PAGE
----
Ferdinand ruled the Kingdom of the Two Sicilies from his capitol in Naples. By way of personality he was somewhat of a fun loving individual who encouraged a popular sentiment among the common people of the city. His popularity did not extend into the rural areas of his domain with as much enthusiasm. To support his growing military and his life style required considerable funds be raised. The treasury of the Kingdom and been greatly depleted and plundered during the Napoleonic years. Ferdinand recognized that greater revenues must be generated. He approached this in a number of ways, first by increasing manufacturing and trade, and second by increasing southern Italy’s agricultural output.

       Since Naples is a port his international trade focus undoubtedly created jobs and opportunities for the city. However, expansion of trade and export internationally in the Mediterranean region is complex and required both diplomatic and territorial expansion to new ports. For Italy the most available opportunity for expansion was eastward which meant toward the Middle East and North African markets.

     While I can’t be sure of the direct connection, Ferdinand’s maritime efforts may have contributed to the outbreak of a Cholera epidemic in Naples in 1836 and again in 1837. Outbreaks of Cholera were not uncommon in many parts of the world during the 19th century and into the early 20th century. Our own country, the U.S. suffered outbreaks as well during this period. The Cholera epidemic of Naples however sets an interesting background for one of San Fele’s honored sons. In the preceding history section I mentioned that Giovanni Baptiste Jacobis and his wife Maria Giuseppina Muccia had moved to Naples from San Fele with their family during the Napoleonic period. Giovanni was a known Carbonari sympathizer, a fact that during the return of the Bourbon’s kept this career government administrator from significant employment the rest of his life. The family however, continued to live in Naples and raised five sons. One son became a man of letters, and one a civil attorney. Their three remaining sons became priests, two of those including Justin in the religious Order of St. Vincent DePaul.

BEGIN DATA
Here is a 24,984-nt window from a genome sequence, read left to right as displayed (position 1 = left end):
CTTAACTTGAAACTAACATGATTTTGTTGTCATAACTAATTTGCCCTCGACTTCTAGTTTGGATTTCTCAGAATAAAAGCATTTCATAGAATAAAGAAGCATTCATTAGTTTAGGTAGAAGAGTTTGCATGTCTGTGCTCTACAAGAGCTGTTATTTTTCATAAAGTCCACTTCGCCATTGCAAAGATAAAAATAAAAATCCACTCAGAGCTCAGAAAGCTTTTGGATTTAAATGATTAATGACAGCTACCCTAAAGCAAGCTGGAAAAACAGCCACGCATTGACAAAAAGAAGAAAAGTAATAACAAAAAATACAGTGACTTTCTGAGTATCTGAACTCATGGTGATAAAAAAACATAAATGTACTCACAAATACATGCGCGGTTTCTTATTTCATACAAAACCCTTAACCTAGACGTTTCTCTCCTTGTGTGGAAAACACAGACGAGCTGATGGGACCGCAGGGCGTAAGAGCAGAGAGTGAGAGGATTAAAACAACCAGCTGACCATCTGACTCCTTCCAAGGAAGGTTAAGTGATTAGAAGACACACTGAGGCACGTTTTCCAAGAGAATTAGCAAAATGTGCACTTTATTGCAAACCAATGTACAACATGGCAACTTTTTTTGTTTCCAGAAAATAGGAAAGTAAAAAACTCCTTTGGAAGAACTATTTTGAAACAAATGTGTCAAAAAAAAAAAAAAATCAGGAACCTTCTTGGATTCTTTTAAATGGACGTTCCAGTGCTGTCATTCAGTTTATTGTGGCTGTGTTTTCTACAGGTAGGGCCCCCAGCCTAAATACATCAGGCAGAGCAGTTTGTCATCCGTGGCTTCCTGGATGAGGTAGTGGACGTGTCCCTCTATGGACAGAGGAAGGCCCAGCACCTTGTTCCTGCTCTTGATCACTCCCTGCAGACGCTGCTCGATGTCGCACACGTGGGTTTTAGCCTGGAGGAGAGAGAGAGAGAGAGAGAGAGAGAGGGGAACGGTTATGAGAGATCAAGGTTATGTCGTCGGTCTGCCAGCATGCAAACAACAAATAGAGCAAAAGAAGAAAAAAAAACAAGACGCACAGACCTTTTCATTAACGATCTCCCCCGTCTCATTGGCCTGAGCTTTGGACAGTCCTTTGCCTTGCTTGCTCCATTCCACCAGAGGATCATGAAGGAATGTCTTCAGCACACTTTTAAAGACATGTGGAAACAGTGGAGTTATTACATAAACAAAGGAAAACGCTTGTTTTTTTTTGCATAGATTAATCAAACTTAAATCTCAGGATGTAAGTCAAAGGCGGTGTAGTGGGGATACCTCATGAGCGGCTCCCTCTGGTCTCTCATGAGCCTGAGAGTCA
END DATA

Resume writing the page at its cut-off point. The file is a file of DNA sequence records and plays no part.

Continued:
St Justin De Jacobis


      As I have previously written Justin was ordained a priest of the order of St. Vincent De Paul in 1824. He spent the next 13 years preaching, ministering to the poor and as an administrator in several posts in the Puglia region of Italy. He was especially involved in setting up several convents for religious women to serve and minister to the poor of that region. Religious women of the Vincentian Order are commonly known as the Sisters of Charity.

       In 1837 Justin returned to Naples assigned as Superior to the Provincial House “dei Vergini” where he had been a seminarian. This was considered one of the most prestigious of positions available to the Orders members in Sothern Italy and speaks to Justin’s administrative skill. Justin immediately became deeply involved not only in his administrative duties but in the direct care of those stricken by Cholera. This is of course a very dangerous course of action as Cholera is a highly contagious disease. His extreme dedication and selfless devotion to the sick and dying did not go unnoticed by his superiors and the population of Naples. This devotion may have been viewed as all the more remarkable in that in 1837 his father succumbed probably to Cholera in the city. Throughout this time his faith and devotion to the Church the poor and the sick were unwavering. The last reported case of Cholera in the City coincided with a procession honoring Mary on her feast day conducted in 1837. Justin led that procession and many Neapolitans believed this was a sign from heaven. It should be mentioned that throughout his life Justin exhibited great devotion to Mary which is consistent with other saints from San Fele and is a San Felese tradition.